Disney's Best Movies for Songs
This is an article which sums up the results of the three Disney related songs countdowns. Each countdown was for a different "era". Here are the timezones of each era:
"Walt's Era"- 1937-1967 (Snow White and the Seven Dwarfs-The Jungle Book)
"Pre-Renaissance Era"- 1970-1988 (The Aristocats-Oliver and Company)
"Renaissance Era"- 1989-1999 (The Little Mermaid-Tarzan)
Thanks to 0BleuFever0, aiemerryserius, allis143, anubis210, becca85, BKG201, ClonedPickle, cromulanfav, daralekshaw, dollyrox, DreamyGal, dustfinger, fhghu, FlightofFantasy, jinxenmoonday, KataraLover, kiraragirl200, lauutje, LisaForde, Lisiii, Mongoose09, NCISLuverjk93, nevermind606, Okami_Amaterasu, princess829, princesslullaby, sheepprncss3, sugarcane15, VGfan30, and yorkshire_rose for all commenting on my picks. You all really helped me write my article.
I would also like to see people's input on what they would think the ranks should be and post their opinions of the countdown. So without any ado, here are the results of the three countdowns I posted, and the rank of the best Disney songs of each of these eras. This is for the Renaissance Era.
Renaissance Era Background
Many of Disney’s most popular songs came from the Renaissance Era, the last decade of Classic Disney. Apart from The Rescuers Down Under, all of the films from the Renaissance were musicals with at least four songs, some having as many as eight. Many of the songs in this era, were powerful, epic songs, which were much more common in this time than the prior Disney movies. These included songs like “Circle of Life”, “Out There”, and “Colors of the Wind”. Many of Disney’s most well known songs are also in this era, including “A Whole New World”, “Beauty and the Beast”, and “Hakuna Matata”. The early four films of the Renaissance with songs (The Little Mermaid, Beauty and the Beast, Aladdin, and The Lion King) in particular are very famous for their songs, and this era has a reputation for very good music indeed.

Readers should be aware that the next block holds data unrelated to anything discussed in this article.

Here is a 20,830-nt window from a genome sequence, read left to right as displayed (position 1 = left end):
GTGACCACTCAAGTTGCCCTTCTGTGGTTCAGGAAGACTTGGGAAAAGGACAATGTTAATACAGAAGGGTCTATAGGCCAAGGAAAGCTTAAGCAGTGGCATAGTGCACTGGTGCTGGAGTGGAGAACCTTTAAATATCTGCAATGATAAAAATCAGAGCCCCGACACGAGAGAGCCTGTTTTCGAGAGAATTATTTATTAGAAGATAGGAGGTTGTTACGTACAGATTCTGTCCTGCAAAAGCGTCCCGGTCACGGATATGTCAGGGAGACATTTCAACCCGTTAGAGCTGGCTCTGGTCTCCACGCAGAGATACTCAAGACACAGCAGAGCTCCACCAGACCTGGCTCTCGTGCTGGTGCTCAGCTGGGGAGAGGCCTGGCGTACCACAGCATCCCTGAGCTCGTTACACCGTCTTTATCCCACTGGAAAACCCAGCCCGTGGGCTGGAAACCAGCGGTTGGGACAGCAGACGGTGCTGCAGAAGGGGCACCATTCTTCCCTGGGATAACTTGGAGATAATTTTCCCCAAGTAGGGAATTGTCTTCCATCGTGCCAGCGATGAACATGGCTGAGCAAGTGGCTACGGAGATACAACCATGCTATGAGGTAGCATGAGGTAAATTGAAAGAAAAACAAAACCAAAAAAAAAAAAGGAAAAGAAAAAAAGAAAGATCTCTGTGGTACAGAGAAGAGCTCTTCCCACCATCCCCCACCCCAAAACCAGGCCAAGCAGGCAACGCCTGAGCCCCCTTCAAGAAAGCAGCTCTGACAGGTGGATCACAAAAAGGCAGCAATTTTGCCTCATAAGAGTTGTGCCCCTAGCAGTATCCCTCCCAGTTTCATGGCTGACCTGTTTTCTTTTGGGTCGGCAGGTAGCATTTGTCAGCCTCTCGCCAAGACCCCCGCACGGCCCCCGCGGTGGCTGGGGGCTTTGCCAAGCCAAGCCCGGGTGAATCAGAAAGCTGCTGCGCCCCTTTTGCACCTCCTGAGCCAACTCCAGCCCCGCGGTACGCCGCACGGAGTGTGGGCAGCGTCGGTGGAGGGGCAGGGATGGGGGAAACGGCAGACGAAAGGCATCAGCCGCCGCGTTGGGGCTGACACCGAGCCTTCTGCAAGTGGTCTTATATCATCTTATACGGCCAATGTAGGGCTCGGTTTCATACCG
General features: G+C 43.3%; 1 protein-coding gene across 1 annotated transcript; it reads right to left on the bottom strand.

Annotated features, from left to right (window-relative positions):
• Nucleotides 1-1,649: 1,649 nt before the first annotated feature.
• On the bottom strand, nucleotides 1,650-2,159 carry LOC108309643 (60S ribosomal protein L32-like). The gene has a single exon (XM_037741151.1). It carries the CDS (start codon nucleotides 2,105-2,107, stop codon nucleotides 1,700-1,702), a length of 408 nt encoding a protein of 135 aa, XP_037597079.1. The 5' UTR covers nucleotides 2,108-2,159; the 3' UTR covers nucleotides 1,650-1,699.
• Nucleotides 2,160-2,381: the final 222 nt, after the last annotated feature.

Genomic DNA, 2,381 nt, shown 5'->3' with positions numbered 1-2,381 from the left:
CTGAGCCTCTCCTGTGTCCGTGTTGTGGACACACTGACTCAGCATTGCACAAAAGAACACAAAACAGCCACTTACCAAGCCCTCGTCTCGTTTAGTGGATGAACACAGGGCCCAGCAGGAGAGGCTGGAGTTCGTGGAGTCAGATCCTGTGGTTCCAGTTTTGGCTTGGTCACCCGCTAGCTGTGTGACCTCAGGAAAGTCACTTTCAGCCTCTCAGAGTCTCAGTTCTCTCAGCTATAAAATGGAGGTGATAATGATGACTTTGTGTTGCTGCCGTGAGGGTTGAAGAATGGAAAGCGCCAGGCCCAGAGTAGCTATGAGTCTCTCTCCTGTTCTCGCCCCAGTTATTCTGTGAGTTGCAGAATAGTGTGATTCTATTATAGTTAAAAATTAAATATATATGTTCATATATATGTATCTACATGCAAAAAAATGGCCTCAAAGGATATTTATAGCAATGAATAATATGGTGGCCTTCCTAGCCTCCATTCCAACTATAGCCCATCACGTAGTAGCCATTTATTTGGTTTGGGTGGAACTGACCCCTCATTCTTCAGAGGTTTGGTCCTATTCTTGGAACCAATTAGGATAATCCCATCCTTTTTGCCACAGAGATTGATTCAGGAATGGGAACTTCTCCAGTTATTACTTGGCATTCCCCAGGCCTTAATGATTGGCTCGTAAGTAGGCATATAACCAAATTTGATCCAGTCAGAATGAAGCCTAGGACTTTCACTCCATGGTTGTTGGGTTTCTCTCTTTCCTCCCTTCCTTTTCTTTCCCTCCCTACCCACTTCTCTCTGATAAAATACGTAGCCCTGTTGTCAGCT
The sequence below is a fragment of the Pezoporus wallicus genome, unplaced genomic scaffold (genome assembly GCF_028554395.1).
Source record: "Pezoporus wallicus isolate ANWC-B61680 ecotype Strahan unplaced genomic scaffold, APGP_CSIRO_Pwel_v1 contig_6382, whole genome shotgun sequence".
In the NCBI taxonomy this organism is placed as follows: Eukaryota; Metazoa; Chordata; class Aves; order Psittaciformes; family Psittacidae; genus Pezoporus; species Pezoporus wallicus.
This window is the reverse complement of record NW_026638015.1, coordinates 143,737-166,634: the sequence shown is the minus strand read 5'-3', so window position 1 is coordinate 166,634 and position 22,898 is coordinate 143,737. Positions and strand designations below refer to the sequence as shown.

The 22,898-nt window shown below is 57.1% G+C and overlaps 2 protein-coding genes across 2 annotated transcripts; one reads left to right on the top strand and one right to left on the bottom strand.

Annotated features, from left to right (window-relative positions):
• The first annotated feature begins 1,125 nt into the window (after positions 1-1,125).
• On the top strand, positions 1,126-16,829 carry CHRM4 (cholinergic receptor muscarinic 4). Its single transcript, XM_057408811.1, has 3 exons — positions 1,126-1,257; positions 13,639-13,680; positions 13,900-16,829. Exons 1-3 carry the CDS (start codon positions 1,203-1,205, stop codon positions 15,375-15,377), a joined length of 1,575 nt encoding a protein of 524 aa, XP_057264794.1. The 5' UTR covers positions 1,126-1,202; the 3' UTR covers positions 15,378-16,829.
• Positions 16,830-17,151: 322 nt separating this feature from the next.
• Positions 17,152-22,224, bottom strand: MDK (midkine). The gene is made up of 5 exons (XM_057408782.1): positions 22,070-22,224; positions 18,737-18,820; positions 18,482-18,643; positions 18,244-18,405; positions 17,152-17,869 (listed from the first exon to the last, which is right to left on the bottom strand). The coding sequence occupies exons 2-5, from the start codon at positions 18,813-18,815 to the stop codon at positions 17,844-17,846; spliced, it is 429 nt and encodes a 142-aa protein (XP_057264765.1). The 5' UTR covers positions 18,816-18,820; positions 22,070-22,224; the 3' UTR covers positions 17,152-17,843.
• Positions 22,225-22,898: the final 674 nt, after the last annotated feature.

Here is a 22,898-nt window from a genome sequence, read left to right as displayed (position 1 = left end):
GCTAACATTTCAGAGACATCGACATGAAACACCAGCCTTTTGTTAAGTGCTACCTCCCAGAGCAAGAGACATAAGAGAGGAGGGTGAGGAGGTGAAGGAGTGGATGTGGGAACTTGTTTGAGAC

10. The Rescuers Down Under
The Rescuers Down Under doesn't have any songs.
Lacking songs from its movie entirely, The Rescuers Down Under is the only movie from the Renaissance that was not a musical. Since the Renaissance has many popular songs, the sole movie with no songs was removed with a near-unanimous total.
Shown here: Two Worlds, Son of Man, Strangers Like Me, You'll Be in My Heart
Son of Man
Strangers Like Me
Trashin’ The Camp
You’ll Be in My Heart
Tarzan was the first movie with songs to be removed in the Renaissance section. User reaction to Tarzan’s soundtrack was generally very good, with some users really enjoying the soundtrack. This soundtrack though, is quite different from the others, mostly because uniquely in this movie, Phil Collins, who was not singing for any character, sang most of the songs in this film. The reaction to this soundtrack was mixed, with some loving Phil Collins’s singing, and others wishing that the character sang more.
Shown here: The Gospel Truth, Zero to Hero, I Won't Say I'm In Love, Go the Distance
A Star is Born
Go the Distance
I Won’t Say I’m In Love
One Last Hope
The Gospel Truth
Zero to Hero
With unique peppy songs, Hercules has generally a bright soundtrack with the muses singing multiple songs, such as “Zero to Hero”. Unlike in Tarzan, the main characters do get to sing in songs. Hercules sings in “Go the Distance”, and Megara sings in “I Won’t Say I’m In Love”, arguably one of the most popular songs on Hercules. People like the songs in Hercules quite a lot, but they like the songs from the top seven movies of this very popular musical era even more.
Shown here: Colors of the Wind, Steady as the Beating Drum, Mine, Mine, Mine, Just Around the Riverbend
Colors of the Wind
Just Around the Riverbend
Listen With Your Heart
Mine, Mine, Mine
Steady as the Beating Drum
With this movie, one song in particular is very popular- “Colors of the Wind”. This song endears many, often even those who do not like the film so much, with its thoughtful lyrics and impressive score. The other songs in the movie were generally less popular, and some fans viewed as though the other songs in the movie fell a bit flat in comparison. The songs were not considered to be among the most powerful of the Renaissance, which produced some very powerful songs in the six films above.